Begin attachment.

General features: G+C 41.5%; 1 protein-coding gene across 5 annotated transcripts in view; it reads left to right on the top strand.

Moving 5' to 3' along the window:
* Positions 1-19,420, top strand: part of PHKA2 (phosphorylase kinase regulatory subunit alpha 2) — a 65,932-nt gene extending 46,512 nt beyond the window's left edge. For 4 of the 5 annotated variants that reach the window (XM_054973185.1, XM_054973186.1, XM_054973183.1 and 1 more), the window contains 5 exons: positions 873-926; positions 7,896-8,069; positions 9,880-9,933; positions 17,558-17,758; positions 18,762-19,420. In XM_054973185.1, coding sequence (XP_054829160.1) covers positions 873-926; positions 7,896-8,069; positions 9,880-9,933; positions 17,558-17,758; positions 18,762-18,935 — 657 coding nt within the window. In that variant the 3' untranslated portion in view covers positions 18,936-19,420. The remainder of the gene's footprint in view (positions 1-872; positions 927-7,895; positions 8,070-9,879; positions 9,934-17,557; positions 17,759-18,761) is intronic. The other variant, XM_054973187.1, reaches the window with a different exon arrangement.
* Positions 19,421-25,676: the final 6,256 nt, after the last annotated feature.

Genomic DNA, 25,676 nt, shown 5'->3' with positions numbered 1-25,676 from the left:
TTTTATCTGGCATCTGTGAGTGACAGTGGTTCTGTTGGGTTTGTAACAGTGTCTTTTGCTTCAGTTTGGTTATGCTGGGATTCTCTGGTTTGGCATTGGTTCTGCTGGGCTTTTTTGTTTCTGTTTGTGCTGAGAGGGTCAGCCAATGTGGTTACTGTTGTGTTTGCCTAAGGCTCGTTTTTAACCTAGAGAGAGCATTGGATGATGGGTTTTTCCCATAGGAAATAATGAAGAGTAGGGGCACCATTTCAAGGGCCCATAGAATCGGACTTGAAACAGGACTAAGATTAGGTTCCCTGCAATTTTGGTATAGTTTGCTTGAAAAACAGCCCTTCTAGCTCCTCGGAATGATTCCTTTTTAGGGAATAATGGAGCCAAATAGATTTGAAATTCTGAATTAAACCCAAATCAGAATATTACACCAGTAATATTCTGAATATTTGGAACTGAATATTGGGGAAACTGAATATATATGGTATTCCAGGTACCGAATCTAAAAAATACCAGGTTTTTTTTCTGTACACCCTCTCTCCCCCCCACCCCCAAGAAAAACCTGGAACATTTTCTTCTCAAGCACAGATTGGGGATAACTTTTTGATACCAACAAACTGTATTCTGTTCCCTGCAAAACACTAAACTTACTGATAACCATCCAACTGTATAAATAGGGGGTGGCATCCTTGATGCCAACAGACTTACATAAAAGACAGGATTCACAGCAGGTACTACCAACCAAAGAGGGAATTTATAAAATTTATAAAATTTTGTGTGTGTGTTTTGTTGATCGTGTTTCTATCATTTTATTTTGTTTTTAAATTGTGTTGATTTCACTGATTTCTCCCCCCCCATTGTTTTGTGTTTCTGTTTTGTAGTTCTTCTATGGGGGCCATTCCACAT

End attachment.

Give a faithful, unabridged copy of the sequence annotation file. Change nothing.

General features: G+C 41.5%; 1 protein-coding gene across 5 annotated transcripts in view; it reads left to right on the top strand.

Moving 5' to 3' along the window:
* Positions 1-19,420, top strand: part of PHKA2 (phosphorylase kinase regulatory subunit alpha 2) — a 65,932-nt gene extending 46,512 nt beyond the window's left edge. For 4 of the 5 annotated variants that reach the window (XM_054973185.1, XM_054973186.1, XM_054973183.1 and 1 more), the window contains 5 exons: positions 873-926; positions 7,896-8,069; positions 9,880-9,933; positions 17,558-17,758; positions 18,762-19,420. In XM_054973185.1, coding sequence (XP_054829160.1) covers positions 873-926; positions 7,896-8,069; positions 9,880-9,933; positions 17,558-17,758; positions 18,762-18,935 — 657 coding nt within the window. In that variant the 3' untranslated portion in view covers positions 18,936-19,420. The remainder of the gene's footprint in view (positions 1-872; positions 927-7,895; positions 8,070-9,879; positions 9,934-17,557; positions 17,759-18,761) is intronic. The other variant, XM_054973187.1, reaches the window with a different exon arrangement.
* Positions 19,421-25,676: the final 6,256 nt, after the last annotated feature.

Genomic DNA, 25,676 nt, shown 5'->3' with positions numbered 1-25,676 from the left:
TTTTATCTGGCATCTGTGAGTGACAGTGGTTCTGTTGGGTTTGTAACAGTGTCTTTTGCTTCAGTTTGGTTATGCTGGGATTCTCTGGTTTGGCATTGGTTCTGCTGGGCTTTTTTGTTTCTGTTTGTGCTGAGAGGGTCAGCCAATGTGGTTACTGTTGTGTTTGCCTAAGGCTCGTTTTTAACCTAGAGAGAGCATTGGATGATGGGTTTTTCCCATAGGAAATAATGAAGAGTAGGGGCACCATTTCAAGGGCCCATAGAATCGGACTTGAAACAGGACTAAGATTAGGTTCCCTGCAATTTTGGTATAGTTTGCTTGAAAAACAGCCCTTCTAGCTCCTCGGAATGATTCCTTTTTAGGGAATAATGGAGCCAAATAGATTTGAAATTCTGAATTAAACCCAAATCAGAATATTACACCAGTAATATTCTGAATATTTGGAACTGAATATTGGGGAAACTGAATATATATGGTATTCCAGGTACCGAATCTAAAAAATACCAGGTTTTTTTTCTGTACACCCTCTCTCCCCCCCACCCCCAAGAAAAACCTGGAACATTTTCTTCTCAAGCACAGATTGGGGATAACTTTTTGATACCAACAAACTGTATTCTGTTCCCTGCAAAACACTAAACTTACTGATAACCATCCAACTGTATAAATAGGGGGTGGCATCCTTGATGCCAACAGACTTACATAAAAGACAGGATTCACAGCAGGTACTACCAACCAAAGAGGGAATTTATAAAATTTATAAAATTTTGTGTGTGTGTTTTGTTGATCGTGTTTCTATCATTTTATTTTGTTTTTAAATTGTGTTGATTTCACTGATTTCTCCCCCCCCATTGTTTTGTGTTTCTGTTTTGTAGTTCTTCTATGGGGGCCATTCCACAT